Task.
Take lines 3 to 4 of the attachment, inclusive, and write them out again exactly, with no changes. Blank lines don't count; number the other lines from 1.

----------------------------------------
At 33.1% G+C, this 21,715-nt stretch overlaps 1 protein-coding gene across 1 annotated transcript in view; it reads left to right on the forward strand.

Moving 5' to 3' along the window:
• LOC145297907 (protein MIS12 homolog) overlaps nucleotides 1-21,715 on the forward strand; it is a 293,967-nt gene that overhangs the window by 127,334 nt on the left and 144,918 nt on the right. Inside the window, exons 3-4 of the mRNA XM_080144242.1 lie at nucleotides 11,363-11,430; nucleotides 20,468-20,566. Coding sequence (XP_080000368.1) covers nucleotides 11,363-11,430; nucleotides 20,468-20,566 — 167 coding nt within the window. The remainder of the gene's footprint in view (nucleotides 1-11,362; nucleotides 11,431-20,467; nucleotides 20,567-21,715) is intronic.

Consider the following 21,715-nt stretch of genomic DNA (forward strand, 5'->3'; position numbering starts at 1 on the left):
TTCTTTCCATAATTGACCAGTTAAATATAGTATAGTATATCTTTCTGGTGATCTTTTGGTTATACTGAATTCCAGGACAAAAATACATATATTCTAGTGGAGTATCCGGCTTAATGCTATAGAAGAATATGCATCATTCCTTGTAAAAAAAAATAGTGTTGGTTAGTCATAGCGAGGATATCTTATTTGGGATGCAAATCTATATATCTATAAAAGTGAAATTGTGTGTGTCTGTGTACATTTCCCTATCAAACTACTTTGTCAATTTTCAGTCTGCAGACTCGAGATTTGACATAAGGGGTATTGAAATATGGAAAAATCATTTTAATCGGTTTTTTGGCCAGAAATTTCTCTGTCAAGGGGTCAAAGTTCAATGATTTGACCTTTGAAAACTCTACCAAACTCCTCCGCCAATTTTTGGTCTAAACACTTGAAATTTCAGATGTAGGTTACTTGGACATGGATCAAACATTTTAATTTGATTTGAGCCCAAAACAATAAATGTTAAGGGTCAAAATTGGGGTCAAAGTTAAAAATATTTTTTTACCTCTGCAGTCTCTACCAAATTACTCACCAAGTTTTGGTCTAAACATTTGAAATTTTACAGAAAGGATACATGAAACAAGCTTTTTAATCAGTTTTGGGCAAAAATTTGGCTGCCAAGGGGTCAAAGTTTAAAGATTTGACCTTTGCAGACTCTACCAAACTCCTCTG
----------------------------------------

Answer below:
• LOC145297907 (protein MIS12 homolog) overlaps nucleotides 1-21,715 on the forward strand; it is a 293,967-nt gene that overhangs the window by 127,334 nt on the left and 144,918 nt on the right. Inside the window, exons 3-4 of the mRNA XM_080144242.1 lie at nucleotides 11,363-11,430; nucleotides 20,468-20,566. Coding sequence (XP_080000368.1) covers nucleotides 11,363-11,430; nucleotides 20,468-20,566 — 167 coding nt within the window. The remainder of the gene's footprint in view (nucleotides 1-11,362; nucleotides 11,431-20,467; nucleotides 20,567-21,715) is intronic.

Consider the following 21,715-nt stretch of genomic DNA (forward strand, 5'->3'; position numbering starts at 1 on the left):